When you get into a crash but are the only person involved, you may think you have no way to seek compensation from another party. That's not always true, though, and single-car crashes could be linked to outside factors involving others.
Sometimes, an accident isn't going to be your fault. For instance, if your vehicle has a defect that leads to a collision, then you may be able to hold the manufacturer, designer, seller or mechanics who last repaired your vehicle at fault. Manufacturing defects are somewhat common, and you may have a product liability lawsuit as a result of one in your vehicle.
Another possibility is to go after the local or state government for poor road maintenance or design. Malfunctioning stoplights, potholes and other hazards could be to blame for an accident and may leave an opening for you to file a lawsuit against another person or entity.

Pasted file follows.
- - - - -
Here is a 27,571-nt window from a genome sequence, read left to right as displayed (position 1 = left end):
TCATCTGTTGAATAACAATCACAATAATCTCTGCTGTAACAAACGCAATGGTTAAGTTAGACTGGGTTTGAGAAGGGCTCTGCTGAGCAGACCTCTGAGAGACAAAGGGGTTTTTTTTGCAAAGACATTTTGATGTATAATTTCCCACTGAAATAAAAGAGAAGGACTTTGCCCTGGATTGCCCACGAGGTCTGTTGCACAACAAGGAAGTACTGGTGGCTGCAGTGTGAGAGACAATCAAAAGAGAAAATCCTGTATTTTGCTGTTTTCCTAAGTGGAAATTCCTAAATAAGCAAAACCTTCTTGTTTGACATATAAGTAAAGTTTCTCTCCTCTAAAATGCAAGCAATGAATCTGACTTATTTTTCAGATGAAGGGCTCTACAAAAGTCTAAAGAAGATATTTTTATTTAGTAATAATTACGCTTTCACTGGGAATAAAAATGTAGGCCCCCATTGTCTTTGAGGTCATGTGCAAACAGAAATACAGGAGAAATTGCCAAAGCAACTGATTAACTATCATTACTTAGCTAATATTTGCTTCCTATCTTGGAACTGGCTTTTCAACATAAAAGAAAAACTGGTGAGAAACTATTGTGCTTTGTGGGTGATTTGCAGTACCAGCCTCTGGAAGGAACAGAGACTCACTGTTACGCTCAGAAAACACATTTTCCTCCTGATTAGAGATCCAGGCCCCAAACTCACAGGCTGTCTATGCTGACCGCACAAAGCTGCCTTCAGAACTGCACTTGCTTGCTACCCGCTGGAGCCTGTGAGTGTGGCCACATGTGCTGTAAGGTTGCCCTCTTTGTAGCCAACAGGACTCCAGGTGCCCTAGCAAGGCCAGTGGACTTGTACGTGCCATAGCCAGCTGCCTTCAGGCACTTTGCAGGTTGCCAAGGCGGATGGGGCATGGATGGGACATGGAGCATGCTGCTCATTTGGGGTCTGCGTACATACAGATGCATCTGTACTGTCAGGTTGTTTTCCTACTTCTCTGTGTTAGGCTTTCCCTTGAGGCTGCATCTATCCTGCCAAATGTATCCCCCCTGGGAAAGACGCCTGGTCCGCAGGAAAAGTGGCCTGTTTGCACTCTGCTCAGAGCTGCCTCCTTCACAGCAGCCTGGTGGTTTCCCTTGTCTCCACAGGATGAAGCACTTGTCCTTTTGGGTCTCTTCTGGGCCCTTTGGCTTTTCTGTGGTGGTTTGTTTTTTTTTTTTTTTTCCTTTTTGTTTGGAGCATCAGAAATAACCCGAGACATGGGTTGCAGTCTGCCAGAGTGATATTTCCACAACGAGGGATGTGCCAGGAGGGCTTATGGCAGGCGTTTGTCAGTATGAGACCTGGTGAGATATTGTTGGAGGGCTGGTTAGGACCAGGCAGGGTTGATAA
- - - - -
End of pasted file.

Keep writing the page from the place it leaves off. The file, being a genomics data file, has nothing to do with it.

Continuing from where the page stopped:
Still, other accidents are unavoidable but only involve your vehicle. For instance, you might have a cyclist pull out in front of you, but you are able to swerve to avoid him or her. The only problem is that avoiding him or her results in you crashing your vehicle into a pole. Fortunately, you may be able to hold the cyclist liable for negligence since he or she entered your path and you had to react to avoid a collision. This is something to discuss with your attorney, who can help you collect the information you need to make a claim and get the compensation you need from the other party.
Source: FindLaw, "Single Car Accident: Am I Always at Fault?," accessed June 14, 2018